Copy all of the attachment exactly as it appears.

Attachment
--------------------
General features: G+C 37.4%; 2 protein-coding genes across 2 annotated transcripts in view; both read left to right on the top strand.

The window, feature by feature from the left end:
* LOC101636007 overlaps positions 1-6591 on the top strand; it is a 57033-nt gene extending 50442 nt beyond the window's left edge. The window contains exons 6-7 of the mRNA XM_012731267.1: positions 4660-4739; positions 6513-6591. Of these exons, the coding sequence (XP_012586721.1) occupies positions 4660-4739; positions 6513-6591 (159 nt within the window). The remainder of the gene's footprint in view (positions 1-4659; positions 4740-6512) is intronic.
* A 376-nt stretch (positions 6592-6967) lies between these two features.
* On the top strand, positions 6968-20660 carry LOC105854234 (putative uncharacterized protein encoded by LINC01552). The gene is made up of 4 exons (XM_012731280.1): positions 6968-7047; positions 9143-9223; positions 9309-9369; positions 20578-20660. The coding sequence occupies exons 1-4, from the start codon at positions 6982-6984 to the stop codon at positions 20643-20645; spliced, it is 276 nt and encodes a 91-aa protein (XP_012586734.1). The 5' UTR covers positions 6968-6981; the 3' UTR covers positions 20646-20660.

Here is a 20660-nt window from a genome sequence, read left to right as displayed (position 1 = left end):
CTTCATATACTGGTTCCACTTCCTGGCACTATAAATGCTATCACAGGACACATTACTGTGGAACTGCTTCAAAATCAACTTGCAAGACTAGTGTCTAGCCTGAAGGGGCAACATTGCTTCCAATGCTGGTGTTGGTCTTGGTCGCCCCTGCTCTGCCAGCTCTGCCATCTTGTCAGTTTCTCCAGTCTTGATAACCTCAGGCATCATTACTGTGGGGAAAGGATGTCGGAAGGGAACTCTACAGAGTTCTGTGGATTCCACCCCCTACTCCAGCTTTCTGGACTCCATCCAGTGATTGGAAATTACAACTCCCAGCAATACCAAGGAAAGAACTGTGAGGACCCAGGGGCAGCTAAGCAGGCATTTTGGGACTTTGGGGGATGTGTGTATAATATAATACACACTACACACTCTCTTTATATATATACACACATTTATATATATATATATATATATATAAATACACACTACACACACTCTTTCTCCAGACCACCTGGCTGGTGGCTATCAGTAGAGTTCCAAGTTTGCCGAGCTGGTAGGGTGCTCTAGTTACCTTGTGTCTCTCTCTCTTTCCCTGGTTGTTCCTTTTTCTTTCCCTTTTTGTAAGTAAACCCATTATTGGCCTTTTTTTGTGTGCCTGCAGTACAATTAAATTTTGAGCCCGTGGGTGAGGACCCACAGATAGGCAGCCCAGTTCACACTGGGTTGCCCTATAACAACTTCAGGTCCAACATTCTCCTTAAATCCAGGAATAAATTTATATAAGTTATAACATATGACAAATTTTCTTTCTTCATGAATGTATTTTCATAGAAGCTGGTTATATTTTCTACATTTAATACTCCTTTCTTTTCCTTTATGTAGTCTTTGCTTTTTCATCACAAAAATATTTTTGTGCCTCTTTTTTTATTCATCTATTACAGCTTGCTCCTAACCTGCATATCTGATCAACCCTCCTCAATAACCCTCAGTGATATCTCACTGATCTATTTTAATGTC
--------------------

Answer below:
General features: G+C 37.4%; 2 protein-coding genes across 2 annotated transcripts in view; both read left to right on the top strand.

The window, feature by feature from the left end:
* LOC101636007 overlaps positions 1-6591 on the top strand; it is a 57033-nt gene extending 50442 nt beyond the window's left edge. The window contains exons 6-7 of the mRNA XM_012731267.1: positions 4660-4739; positions 6513-6591. Of these exons, the coding sequence (XP_012586721.1) occupies positions 4660-4739; positions 6513-6591 (159 nt within the window). The remainder of the gene's footprint in view (positions 1-4659; positions 4740-6512) is intronic.
* A 376-nt stretch (positions 6592-6967) lies between these two features.
* On the top strand, positions 6968-20660 carry LOC105854234 (putative uncharacterized protein encoded by LINC01552). The gene is made up of 4 exons (XM_012731280.1): positions 6968-7047; positions 9143-9223; positions 9309-9369; positions 20578-20660. The coding sequence occupies exons 1-4, from the start codon at positions 6982-6984 to the stop codon at positions 20643-20645; spliced, it is 276 nt and encodes a 91-aa protein (XP_012586734.1). The 5' UTR covers positions 6968-6981; the 3' UTR covers positions 20646-20660.

Here is a 20660-nt window from a genome sequence, read left to right as displayed (position 1 = left end):
CTTCATATACTGGTTCCACTTCCTGGCACTATAAATGCTATCACAGGACACATTACTGTGGAACTGCTTCAAAATCAACTTGCAAGACTAGTGTCTAGCCTGAAGGGGCAACATTGCTTCCAATGCTGGTGTTGGTCTTGGTCGCCCCTGCTCTGCCAGCTCTGCCATCTTGTCAGTTTCTCCAGTCTTGATAACCTCAGGCATCATTACTGTGGGGAAAGGATGTCGGAAGGGAACTCTACAGAGTTCTGTGGATTCCACCCCCTACTCCAGCTTTCTGGACTCCATCCAGTGATTGGAAATTACAACTCCCAGCAATACCAAGGAAAGAACTGTGAGGACCCAGGGGCAGCTAAGCAGGCATTTTGGGACTTTGGGGGATGTGTGTATAATATAATACACACTACACACTCTCTTTATATATATACACACATTTATATATATATATATATATATATAAATACACACTACACACACTCTTTCTCCAGACCACCTGGCTGGTGGCTATCAGTAGAGTTCCAAGTTTGCCGAGCTGGTAGGGTGCTCTAGTTACCTTGTGTCTCTCTCTCTTTCCCTGGTTGTTCCTTTTTCTTTCCCTTTTTGTAAGTAAACCCATTATTGGCCTTTTTTTGTGTGCCTGCAGTACAATTAAATTTTGAGCCCGTGGGTGAGGACCCACAGATAGGCAGCCCAGTTCACACTGGGTTGCCCTATAACAACTTCAGGTCCAACATTCTCCTTAAATCCAGGAATAAATTTATATAAGTTATAACATATGACAAATTTTCTTTCTTCATGAATGTATTTTCATAGAAGCTGGTTATATTTTCTACATTTAATACTCCTTTCTTTTCCTTTATGTAGTCTTTGCTTTTTCATCACAAAAATATTTTTGTGCCTCTTTTTTTATTCATCTATTACAGCTTGCTCCTAACCTGCATATCTGATCAACCCTCCTCAATAACCCTCAGTGATATCTCACTGATCTATTTTAATGTC